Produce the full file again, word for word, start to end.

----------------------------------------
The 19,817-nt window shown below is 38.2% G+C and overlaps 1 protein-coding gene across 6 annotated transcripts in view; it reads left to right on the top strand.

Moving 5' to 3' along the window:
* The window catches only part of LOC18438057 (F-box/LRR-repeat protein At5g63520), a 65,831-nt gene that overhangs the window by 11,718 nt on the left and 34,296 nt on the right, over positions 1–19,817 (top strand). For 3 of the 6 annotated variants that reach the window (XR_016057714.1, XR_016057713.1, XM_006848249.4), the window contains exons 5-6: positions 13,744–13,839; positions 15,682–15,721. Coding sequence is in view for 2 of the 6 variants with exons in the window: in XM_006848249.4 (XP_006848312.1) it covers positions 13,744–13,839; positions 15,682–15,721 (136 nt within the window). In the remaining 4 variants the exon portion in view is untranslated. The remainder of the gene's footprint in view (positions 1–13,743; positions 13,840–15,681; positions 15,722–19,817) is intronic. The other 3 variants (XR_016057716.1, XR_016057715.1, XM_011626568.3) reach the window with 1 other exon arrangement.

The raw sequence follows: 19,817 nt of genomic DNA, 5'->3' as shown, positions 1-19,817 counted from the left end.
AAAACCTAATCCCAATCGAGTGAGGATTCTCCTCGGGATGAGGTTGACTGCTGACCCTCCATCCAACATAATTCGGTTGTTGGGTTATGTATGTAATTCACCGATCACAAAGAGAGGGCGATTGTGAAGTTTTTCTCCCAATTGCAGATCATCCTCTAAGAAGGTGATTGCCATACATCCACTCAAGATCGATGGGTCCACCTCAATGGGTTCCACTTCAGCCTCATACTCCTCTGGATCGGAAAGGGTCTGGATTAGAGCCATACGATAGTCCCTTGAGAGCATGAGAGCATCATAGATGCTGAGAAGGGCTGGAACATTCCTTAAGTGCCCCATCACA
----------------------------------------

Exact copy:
The 19,817-nt window shown below is 38.2% G+C and overlaps 1 protein-coding gene across 6 annotated transcripts in view; it reads left to right on the top strand.

Moving 5' to 3' along the window:
* The window catches only part of LOC18438057 (F-box/LRR-repeat protein At5g63520), a 65,831-nt gene that overhangs the window by 11,718 nt on the left and 34,296 nt on the right, over positions 1–19,817 (top strand). For 3 of the 6 annotated variants that reach the window (XR_016057714.1, XR_016057713.1, XM_006848249.4), the window contains exons 5-6: positions 13,744–13,839; positions 15,682–15,721. Coding sequence is in view for 2 of the 6 variants with exons in the window: in XM_006848249.4 (XP_006848312.1) it covers positions 13,744–13,839; positions 15,682–15,721 (136 nt within the window). In the remaining 4 variants the exon portion in view is untranslated. The remainder of the gene's footprint in view (positions 1–13,743; positions 13,840–15,681; positions 15,722–19,817) is intronic. The other 3 variants (XR_016057716.1, XR_016057715.1, XM_011626568.3) reach the window with 1 other exon arrangement.

The raw sequence follows: 19,817 nt of genomic DNA, 5'->3' as shown, positions 1-19,817 counted from the left end.
AAAACCTAATCCCAATCGAGTGAGGATTCTCCTCGGGATGAGGTTGACTGCTGACCCTCCATCCAACATAATTCGGTTGTTGGGTTATGTATGTAATTCACCGATCACAAAGAGAGGGCGATTGTGAAGTTTTTCTCCCAATTGCAGATCATCCTCTAAGAAGGTGATTGCCATACATCCACTCAAGATCGATGGGTCCACCTCAATGGGTTCCACTTCAGCCTCATACTCCTCTGGATCGGAAAGGGTCTGGATTAGAGCCATACGATAGTCCCTTGAGAGCATGAGAGCATCATAGATGCTGAGAAGGGCTGGAACATTCCTTAAGTGCCCCATCACA